Oh no! Your walk-in is warm again, isn’t it? Man! Sometimes you just can’t catch a break. In Texas’ unrelenting summer heat a warm walk-in is never good news. Well we’re going to go over ten eleven things to check on your walk-in that could be the problem. Hint, 80% of the time it is not low on refrigerant. The information below is for educational purposes. If you attempt any diagnosis on your own based upon what is written here, you are responsible for your actions but you know that already, don’t you? This began as a short list of possible problems with short descriptions and morphed into thousands of words about what could be wrong with your cooler and what steps we take to solve the problem. Considering this, I broke this post up into multiple blog posts rather than overwhelm readers a five thousand word blog post. They are useful words but too many might be less than helpful. We want to be helpful.
10 common reasons why your walk-in isn't working. Part 5
10. TXV (AKA Thermal Expansion Valve):
The TXV controls the flow and pressure of refrigerant in the system. This part in the evaporator of your walk-in cooler or freezer and drops the pressure of the refrigerant from the high pressure side coming from the condenser to the low side going to your evaporator. Since pressure and temperature are tied together, as the pressure is dropped so does the temperature. If it is not regulating the pressure correctly or at all your system will not work correctly. The TXV does not operate constantly at the same exact pressure and this is by design. It modulates the pressure within certain boundaries. This modulation is based on the temperature of the bulb. What could be wrong with the TXV? A few things are normally the culprit and here is what we initially check to find out if the TXV is functioning. Before we point the blame to the TXV there are quite a few things to establish first. Is there refrigerant getting to the TXV? Is the pressure high enough when it gets there? Is the compressor keeping up the pressure. Is the condenser fan motor running when it shouldn’t causing low pressure to the TXV? Has the superheat been set on the TXV? There are so many possibilities but what we check when we think it is a TXV issue is:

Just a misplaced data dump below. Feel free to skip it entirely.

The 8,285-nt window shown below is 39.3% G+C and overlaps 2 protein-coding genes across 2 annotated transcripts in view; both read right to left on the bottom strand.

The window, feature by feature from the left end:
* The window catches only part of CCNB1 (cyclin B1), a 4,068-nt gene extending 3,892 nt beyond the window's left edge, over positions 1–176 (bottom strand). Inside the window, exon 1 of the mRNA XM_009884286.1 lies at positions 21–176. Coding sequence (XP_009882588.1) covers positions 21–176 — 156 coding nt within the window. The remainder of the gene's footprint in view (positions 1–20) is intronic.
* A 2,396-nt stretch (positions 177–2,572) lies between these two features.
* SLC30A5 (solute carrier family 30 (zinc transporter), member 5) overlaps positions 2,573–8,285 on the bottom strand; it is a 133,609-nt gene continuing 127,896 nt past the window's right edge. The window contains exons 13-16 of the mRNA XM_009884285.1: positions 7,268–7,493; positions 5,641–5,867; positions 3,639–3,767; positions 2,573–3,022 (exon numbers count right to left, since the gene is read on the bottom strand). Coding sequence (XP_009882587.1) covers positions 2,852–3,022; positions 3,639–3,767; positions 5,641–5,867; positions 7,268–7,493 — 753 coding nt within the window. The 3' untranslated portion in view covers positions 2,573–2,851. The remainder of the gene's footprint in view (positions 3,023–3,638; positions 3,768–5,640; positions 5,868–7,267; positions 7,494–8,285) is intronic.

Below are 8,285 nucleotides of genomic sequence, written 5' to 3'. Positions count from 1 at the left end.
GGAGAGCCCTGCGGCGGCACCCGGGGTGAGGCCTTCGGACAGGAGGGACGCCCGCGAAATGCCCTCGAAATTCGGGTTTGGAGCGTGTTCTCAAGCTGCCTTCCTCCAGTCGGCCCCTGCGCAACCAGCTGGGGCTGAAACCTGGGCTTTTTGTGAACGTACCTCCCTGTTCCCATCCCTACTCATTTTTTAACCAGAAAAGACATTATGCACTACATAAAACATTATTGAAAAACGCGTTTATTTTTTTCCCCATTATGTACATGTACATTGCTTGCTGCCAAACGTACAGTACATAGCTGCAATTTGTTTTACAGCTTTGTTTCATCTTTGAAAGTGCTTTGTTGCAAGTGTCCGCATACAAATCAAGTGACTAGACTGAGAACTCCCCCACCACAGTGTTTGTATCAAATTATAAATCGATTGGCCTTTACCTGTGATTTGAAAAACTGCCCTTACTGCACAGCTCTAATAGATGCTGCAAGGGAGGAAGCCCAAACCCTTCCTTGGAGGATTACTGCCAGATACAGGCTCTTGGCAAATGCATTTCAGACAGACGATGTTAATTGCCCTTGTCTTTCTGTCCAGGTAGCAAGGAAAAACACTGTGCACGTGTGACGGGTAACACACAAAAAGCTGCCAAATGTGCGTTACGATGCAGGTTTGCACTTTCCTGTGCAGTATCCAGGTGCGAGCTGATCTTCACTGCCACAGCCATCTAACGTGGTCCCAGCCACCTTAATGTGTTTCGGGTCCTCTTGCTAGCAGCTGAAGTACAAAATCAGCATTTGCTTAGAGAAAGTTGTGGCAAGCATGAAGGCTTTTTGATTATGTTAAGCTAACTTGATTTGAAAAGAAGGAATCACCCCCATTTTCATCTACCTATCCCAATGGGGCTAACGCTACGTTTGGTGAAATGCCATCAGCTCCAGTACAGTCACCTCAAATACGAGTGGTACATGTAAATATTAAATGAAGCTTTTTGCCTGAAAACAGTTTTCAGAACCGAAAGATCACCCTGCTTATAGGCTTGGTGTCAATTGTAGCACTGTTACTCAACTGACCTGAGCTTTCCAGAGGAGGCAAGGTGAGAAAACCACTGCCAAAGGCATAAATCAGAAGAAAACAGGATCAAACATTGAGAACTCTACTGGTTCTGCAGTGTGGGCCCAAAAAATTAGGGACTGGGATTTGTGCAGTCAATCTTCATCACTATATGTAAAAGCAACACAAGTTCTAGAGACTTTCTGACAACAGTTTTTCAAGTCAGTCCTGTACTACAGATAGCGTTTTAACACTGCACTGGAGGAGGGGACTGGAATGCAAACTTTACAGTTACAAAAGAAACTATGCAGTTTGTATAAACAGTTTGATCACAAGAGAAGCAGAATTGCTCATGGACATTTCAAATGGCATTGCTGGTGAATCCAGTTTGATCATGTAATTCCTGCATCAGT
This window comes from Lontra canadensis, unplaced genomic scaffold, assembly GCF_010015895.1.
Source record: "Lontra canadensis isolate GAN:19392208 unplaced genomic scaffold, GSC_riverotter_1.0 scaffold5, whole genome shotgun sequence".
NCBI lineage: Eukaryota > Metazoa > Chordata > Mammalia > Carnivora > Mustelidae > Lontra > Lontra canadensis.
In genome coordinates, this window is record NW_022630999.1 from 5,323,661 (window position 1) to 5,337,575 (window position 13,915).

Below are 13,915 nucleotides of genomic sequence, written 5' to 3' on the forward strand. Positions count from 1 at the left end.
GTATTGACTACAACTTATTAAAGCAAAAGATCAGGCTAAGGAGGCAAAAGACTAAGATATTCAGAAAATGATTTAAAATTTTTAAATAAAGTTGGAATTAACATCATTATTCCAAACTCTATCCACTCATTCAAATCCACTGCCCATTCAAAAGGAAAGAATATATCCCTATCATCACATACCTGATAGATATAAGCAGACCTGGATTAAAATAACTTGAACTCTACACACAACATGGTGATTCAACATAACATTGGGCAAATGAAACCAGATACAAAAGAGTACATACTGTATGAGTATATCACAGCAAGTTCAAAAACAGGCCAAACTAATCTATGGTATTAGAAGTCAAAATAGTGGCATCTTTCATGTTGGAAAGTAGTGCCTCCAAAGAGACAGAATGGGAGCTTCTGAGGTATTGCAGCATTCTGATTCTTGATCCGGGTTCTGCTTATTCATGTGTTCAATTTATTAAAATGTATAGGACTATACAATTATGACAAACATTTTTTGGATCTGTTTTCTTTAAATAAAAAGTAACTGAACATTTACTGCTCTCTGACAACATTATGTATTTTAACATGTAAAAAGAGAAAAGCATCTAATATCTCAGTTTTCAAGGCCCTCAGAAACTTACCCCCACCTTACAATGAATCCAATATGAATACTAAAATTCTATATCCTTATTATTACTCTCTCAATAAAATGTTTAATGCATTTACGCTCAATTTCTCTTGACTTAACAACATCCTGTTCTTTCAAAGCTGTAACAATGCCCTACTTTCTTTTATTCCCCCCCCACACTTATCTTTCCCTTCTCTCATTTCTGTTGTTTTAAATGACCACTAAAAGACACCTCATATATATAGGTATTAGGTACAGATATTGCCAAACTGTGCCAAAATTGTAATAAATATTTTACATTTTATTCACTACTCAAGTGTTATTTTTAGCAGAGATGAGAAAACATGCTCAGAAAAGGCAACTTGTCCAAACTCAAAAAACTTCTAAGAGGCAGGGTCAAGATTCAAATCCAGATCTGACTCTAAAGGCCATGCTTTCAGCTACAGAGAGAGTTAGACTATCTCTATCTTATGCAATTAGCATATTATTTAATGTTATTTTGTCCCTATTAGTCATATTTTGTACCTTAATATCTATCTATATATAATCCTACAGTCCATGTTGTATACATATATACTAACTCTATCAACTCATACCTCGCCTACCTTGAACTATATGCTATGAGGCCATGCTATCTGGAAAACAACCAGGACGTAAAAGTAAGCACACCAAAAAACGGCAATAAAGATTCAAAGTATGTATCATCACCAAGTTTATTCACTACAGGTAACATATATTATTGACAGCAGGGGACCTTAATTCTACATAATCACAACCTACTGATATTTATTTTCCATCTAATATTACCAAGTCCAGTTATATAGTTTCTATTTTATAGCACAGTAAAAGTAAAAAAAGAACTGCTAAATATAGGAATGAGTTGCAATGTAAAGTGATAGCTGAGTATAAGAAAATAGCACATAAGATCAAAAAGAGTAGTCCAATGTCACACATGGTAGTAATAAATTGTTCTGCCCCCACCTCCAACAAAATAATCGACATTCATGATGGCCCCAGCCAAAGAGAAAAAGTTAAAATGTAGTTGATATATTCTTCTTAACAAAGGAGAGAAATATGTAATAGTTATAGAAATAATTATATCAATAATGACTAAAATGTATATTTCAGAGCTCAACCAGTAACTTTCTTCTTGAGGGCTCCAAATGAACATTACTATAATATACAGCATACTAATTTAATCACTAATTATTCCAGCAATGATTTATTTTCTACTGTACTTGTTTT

This may seem elementary but the first thing we take a look at is if the TXV bulb is installed correctly. The bulb is supposed to sit on top of the suction line at about 2 o’clock and be secured against the suction line with pipe clamps on a horizontal section of pipe. It should be insulated. The bulb is what determines how open or closed the TXV is going to be. If it is in the wrong place or not installed at all it will not work correctly causing issues. You might ask, how has it worked this long like this? What has suddenly changed? I typically liken a walk-in refrigeration system to a human body. When you were young you could go on a ten mile hike without warming up or cooling down and do it again tomorrow without anything hurting and no ill effects. When you are older, your body doesn’t bounce back like it used to. The day after an impromptu 10 mile hike when you are no longer a young person you are hardly able to get out of bed. Yep, it’s the same way with machines. Just because it worked while being abused when it was brand new doesn’t mean that after a few years that it is going to keep functioning with the abuse.
If the bulb is placed correctly we check to see if the bulb is modulating the pressure int the TXV. This can be done by pulling the bulb off of the suction line and holding it in your hand and watching the suction pressure taken at the evaporator. It might take a minute or two to react if it is still functioning correctly. With the TXV held in your hand it should open the TXV valve all the way and raise the pressure in the evaporator. If you don’t see a change after a few minutes in your hand there is almost certainly a feeding issue with the TXV.